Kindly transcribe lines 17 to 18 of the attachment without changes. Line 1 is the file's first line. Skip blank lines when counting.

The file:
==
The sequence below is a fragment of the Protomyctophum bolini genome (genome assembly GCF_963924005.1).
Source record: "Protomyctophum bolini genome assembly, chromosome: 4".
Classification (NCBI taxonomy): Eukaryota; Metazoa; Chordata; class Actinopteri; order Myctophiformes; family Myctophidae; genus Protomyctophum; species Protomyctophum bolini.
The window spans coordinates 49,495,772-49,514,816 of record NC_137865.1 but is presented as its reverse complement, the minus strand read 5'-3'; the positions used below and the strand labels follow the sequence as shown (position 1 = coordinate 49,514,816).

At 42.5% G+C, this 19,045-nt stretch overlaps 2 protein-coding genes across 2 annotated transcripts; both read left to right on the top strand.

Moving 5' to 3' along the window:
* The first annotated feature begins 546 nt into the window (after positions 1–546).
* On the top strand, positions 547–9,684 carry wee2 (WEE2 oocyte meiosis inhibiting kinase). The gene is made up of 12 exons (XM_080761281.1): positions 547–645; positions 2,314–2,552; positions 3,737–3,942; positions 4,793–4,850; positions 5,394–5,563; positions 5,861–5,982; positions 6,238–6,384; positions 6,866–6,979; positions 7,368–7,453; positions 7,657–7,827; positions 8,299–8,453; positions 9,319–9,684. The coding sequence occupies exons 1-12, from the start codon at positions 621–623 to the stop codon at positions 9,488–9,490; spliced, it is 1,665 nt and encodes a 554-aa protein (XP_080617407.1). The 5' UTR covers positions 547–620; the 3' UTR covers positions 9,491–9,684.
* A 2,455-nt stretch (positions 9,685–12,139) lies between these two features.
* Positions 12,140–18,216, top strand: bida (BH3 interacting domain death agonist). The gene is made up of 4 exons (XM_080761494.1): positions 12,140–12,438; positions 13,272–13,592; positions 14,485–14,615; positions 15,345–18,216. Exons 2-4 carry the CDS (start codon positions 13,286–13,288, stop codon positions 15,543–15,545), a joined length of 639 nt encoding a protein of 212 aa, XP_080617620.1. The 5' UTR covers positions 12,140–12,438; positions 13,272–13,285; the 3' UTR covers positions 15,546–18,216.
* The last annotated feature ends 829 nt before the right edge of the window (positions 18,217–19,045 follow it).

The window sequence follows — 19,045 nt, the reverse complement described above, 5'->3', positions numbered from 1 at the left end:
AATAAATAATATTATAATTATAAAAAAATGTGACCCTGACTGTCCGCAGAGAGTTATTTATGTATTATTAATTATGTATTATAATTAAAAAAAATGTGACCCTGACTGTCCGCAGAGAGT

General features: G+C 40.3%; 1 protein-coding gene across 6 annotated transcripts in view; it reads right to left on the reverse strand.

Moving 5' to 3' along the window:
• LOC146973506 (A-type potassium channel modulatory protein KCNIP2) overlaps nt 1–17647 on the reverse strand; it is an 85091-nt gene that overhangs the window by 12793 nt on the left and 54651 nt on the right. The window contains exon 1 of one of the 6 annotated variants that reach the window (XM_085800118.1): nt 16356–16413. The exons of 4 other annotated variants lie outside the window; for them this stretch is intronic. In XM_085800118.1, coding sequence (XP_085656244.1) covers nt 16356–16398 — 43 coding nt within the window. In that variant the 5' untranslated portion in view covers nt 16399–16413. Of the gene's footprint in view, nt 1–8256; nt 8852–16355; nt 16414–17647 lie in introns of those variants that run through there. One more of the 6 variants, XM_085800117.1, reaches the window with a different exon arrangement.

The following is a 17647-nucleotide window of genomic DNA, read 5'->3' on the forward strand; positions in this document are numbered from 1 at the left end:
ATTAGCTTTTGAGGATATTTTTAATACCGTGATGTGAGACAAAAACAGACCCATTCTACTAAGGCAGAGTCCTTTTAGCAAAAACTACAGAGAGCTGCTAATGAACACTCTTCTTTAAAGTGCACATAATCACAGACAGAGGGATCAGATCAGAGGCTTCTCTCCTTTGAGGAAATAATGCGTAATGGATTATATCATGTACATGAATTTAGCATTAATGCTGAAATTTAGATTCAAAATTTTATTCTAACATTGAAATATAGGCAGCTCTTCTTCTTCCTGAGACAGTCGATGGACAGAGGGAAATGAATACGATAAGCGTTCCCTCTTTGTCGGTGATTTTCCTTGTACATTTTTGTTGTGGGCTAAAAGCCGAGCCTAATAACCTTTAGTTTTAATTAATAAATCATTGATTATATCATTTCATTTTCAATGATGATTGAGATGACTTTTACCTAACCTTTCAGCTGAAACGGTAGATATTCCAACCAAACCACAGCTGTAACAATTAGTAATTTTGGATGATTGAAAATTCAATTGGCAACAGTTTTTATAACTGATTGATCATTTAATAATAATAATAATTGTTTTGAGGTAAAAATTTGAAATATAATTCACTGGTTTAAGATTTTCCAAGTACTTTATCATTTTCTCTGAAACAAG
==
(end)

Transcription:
The following is a 17647-nucleotide window of genomic DNA, read 5'->3' on the forward strand; positions in this document are numbered from 1 at the left end:
ATTAGCTTTTGAGGATATTTTTAATACCGTGATGTGAGACAAAAACAGACCCATTCTACTAAGGCAGAGTCCTTTTAGCAAAAACTACAGAGAGCTGCTAATGAACACTCTTCTTTAAAGTGCACATAATCACAGACAGAGGGATCAGATCAGAGGCTTCTCTCCTTTGAGGAAATAATGCGTAATGGATTATATCATGTACATGAATTTAGCATTAATGCTGAAATTTAGATTCAAAATTTTATTCTAACATTGAAATATAGGCAGCTCTTCTTCTTCCTGAGACAGTCGATGGACAGAGGGAAATGAATACGATAAGCGTTCCCTCTTTGTCGGTGATTTTCCTTGTACATTTTTGTTGTGGGCTAAAAGCCGAGCCTAATAACCTTTAGTTTTAATTAATAAATCATTGATTATATCATTTCATTTTCAATGATGATTGAGATGACTTTTACCTAACCTTTCAGCTGAAACGGTAGATATTCCAACCAAACCACAGCTGTAACAATTAGTAATTTTGGATGATTGAAAATTCAATTGGCAACAGTTTTTATAACTGATTGATCATTTAATAATAATAATAATTGTTTTGAGGTAAAAATTTGAAATATAATTCACTGGTTTAAGATTTTCCAAGTACTTTATCATTTTCTCTGAAACAAG